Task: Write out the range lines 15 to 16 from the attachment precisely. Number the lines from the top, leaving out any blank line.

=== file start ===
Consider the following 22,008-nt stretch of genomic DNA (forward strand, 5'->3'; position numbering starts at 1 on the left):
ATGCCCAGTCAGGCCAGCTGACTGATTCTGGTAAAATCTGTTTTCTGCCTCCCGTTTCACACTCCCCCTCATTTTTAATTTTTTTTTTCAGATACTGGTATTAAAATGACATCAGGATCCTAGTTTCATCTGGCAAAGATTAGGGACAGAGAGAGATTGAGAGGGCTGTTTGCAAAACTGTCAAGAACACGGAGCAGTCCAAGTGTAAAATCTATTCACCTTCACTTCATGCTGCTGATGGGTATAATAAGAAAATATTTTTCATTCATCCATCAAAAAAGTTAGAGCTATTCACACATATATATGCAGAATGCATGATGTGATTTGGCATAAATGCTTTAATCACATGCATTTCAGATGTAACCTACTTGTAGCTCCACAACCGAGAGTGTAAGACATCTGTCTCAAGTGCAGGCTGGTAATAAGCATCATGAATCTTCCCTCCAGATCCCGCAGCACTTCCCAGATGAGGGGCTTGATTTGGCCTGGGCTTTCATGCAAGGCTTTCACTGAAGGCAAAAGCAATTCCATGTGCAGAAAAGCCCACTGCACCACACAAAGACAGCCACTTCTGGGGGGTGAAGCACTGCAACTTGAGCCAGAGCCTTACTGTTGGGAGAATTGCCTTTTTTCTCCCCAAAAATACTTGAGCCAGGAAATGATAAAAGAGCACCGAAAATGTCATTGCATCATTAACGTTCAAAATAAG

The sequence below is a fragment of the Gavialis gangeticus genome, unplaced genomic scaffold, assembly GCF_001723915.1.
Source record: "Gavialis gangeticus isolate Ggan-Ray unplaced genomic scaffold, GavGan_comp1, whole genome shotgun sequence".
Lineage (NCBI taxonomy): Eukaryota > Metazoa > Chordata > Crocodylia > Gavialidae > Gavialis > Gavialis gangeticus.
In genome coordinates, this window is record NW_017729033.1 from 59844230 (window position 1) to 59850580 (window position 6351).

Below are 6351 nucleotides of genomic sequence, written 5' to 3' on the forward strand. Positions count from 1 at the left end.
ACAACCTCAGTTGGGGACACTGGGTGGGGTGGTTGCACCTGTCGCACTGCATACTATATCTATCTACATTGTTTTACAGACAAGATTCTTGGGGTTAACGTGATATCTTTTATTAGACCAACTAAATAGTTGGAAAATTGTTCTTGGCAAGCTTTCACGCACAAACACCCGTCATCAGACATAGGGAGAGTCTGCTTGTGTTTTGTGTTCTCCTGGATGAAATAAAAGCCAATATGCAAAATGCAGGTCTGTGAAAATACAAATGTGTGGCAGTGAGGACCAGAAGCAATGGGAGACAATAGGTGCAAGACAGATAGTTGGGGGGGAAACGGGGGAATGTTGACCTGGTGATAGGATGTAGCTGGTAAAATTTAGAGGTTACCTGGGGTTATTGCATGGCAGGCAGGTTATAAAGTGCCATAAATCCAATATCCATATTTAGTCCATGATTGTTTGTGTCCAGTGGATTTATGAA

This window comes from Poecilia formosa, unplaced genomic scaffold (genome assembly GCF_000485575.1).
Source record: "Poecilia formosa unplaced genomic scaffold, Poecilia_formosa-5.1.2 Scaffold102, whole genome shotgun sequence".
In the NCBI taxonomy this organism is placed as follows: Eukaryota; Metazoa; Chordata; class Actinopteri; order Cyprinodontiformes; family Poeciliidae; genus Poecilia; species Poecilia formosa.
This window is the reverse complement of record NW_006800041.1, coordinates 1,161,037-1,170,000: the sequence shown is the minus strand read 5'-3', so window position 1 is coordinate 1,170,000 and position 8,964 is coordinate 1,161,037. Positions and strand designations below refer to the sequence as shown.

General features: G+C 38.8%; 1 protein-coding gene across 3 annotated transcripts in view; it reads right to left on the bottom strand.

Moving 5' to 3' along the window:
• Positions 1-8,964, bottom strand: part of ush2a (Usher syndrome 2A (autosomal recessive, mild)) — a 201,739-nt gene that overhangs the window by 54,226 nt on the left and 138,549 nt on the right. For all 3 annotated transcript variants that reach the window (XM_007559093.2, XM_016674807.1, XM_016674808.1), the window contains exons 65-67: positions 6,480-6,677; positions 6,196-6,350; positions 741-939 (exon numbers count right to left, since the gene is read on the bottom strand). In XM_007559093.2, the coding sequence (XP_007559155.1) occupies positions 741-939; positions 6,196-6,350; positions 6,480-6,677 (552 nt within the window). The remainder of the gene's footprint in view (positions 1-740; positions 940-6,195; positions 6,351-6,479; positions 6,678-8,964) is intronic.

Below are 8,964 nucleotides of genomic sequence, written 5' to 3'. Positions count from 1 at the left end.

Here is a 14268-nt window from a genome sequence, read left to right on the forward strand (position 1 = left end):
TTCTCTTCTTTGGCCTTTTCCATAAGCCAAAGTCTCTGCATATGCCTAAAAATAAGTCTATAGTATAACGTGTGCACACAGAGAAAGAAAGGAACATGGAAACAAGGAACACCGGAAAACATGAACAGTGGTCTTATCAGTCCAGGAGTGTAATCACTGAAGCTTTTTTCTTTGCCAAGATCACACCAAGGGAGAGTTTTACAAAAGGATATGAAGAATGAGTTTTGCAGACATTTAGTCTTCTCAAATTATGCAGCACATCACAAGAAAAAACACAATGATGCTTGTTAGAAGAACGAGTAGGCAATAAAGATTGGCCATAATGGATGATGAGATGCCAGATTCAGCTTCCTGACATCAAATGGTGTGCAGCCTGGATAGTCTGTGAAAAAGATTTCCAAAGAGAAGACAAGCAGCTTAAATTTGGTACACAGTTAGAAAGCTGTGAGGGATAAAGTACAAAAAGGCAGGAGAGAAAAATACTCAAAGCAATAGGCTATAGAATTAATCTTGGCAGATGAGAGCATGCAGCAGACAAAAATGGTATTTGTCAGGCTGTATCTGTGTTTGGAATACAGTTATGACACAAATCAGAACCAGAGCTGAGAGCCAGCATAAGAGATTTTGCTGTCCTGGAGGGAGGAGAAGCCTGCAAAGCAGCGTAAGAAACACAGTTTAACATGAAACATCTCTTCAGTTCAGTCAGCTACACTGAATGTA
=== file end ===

• Positions 1-8,964, bottom strand: part of ush2a (Usher syndrome 2A (autosomal recessive, mild)) — a 201,739-nt gene that overhangs the window by 54,226 nt on the left and 138,549 nt on the right. For all 3 annotated transcript variants that reach the window (XM_007559093.2, XM_016674807.1, XM_016674808.1), the window contains exons 65-67: positions 6,480-6,677; positions 6,196-6,350; positions 741-939 (exon numbers count right to left, since the gene is read on the bottom strand). In XM_007559093.2, the coding sequence (XP_007559155.1) occupies positions 741-939; positions 6,196-6,350; positions 6,480-6,677 (552 nt within the window). The remainder of the gene's footprint in view (positions 1-740; positions 940-6,195; positions 6,351-6,479; positions 6,678-8,964) is intronic.

Below are 8,964 nucleotides of genomic sequence, written 5' to 3'. Positions count from 1 at the left end.